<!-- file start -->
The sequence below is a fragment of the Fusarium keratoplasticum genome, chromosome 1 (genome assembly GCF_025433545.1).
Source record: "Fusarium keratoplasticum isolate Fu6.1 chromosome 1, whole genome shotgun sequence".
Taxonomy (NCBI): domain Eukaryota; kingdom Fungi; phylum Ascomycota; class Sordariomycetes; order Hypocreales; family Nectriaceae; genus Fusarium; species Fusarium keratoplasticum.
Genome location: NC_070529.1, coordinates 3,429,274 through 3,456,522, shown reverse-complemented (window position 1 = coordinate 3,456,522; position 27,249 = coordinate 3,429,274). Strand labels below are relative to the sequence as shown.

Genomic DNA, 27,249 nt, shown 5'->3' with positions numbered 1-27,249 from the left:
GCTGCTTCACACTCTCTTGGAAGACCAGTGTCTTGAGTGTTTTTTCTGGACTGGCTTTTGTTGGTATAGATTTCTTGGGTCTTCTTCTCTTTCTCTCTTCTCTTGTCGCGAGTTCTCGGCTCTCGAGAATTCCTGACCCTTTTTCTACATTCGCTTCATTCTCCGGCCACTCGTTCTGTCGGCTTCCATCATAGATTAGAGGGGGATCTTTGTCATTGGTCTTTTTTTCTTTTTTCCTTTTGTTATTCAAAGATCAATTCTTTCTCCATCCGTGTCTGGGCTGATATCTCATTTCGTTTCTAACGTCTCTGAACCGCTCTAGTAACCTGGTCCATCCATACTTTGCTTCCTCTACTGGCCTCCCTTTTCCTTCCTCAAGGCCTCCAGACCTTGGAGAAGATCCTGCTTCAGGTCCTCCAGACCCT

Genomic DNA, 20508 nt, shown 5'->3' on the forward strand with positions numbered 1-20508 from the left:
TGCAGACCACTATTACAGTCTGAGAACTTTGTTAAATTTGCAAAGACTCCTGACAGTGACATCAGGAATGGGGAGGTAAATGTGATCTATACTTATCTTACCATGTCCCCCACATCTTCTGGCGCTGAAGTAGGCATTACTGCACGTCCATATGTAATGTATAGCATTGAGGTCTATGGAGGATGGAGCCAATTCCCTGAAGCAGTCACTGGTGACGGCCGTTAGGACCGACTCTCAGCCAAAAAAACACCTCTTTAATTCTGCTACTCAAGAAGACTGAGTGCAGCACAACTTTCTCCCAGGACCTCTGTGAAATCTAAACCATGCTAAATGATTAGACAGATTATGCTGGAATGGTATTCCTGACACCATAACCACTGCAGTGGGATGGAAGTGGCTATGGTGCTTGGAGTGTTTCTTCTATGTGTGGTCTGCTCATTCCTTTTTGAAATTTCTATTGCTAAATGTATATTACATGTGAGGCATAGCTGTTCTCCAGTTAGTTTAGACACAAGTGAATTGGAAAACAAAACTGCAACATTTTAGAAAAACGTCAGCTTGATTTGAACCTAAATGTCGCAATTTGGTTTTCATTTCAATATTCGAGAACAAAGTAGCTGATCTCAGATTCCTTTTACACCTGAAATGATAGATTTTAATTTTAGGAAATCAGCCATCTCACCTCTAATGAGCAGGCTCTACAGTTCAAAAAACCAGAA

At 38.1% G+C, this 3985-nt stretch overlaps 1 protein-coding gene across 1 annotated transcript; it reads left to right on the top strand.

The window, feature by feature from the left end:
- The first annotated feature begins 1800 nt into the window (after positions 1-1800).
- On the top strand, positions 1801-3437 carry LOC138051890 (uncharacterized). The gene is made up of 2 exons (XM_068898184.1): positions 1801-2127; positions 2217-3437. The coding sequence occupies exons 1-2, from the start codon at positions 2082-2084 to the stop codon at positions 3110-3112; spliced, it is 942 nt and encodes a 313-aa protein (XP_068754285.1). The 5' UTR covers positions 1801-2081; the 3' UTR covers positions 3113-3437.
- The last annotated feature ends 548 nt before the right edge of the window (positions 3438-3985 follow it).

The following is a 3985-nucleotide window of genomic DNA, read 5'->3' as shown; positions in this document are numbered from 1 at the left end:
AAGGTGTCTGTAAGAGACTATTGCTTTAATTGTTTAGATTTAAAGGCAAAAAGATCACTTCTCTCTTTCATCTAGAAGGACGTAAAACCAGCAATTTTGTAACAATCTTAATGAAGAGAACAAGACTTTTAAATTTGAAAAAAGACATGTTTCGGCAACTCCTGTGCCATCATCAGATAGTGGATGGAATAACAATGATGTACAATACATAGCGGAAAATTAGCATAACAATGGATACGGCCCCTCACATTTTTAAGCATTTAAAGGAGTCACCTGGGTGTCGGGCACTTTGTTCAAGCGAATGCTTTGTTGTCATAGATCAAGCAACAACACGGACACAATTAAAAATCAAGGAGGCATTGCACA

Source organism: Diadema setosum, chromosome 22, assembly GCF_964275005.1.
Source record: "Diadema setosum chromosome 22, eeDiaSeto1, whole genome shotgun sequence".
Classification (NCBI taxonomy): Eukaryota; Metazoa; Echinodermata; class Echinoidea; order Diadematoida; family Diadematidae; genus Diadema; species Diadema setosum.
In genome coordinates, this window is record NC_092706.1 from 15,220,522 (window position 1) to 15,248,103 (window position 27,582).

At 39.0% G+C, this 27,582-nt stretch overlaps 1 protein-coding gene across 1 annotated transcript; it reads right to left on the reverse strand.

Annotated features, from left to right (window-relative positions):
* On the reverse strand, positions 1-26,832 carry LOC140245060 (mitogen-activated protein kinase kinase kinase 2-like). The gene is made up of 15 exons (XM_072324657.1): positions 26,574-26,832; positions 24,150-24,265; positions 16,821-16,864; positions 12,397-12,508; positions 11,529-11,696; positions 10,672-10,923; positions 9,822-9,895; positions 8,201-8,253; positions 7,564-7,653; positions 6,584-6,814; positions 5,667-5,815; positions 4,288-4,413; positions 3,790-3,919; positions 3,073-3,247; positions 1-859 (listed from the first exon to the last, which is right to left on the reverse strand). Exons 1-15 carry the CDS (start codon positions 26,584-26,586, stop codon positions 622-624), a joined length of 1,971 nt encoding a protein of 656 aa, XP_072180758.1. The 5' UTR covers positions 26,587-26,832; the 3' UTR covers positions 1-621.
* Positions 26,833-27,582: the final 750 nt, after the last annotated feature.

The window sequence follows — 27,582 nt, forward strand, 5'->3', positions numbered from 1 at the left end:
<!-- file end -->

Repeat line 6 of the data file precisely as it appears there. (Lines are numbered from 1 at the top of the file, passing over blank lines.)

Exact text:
GCTGCTTCACACTCTCTTGGAAGACCAGTGTCTTGAGTGTTTTTTCTGGACTGGCTTTTGTTGGTATAGATTTCTTGGGTCTTCTTCTCTTTCTCTCTTCTCTTGTCGCGAGTTCTCGGCTCTCGAGAATTCCTGACCCTTTTTCTACATTCGCTTCATTCTCCGGCCACTCGTTCTGTCGGCTTCCATCATAGATTAGAGGGGGATCTTTGTCATTGGTCTTTTTTTCTTTTTTCCTTTTGTTATTCAAAGATCAATTCTTTCTCCATCCGTGTCTGGGCTGATATCTCATTTCGTTTCTAACGTCTCTGAACCGCTCTAGTAACCTGGTCCATCCATACTTTGCTTCCTCTACTGGCCTCCCTTTTCCTTCCTCAAGGCCTCCAGACCTTGGAGAAGATCCTGCTTCAGGTCCTCCAGACCCT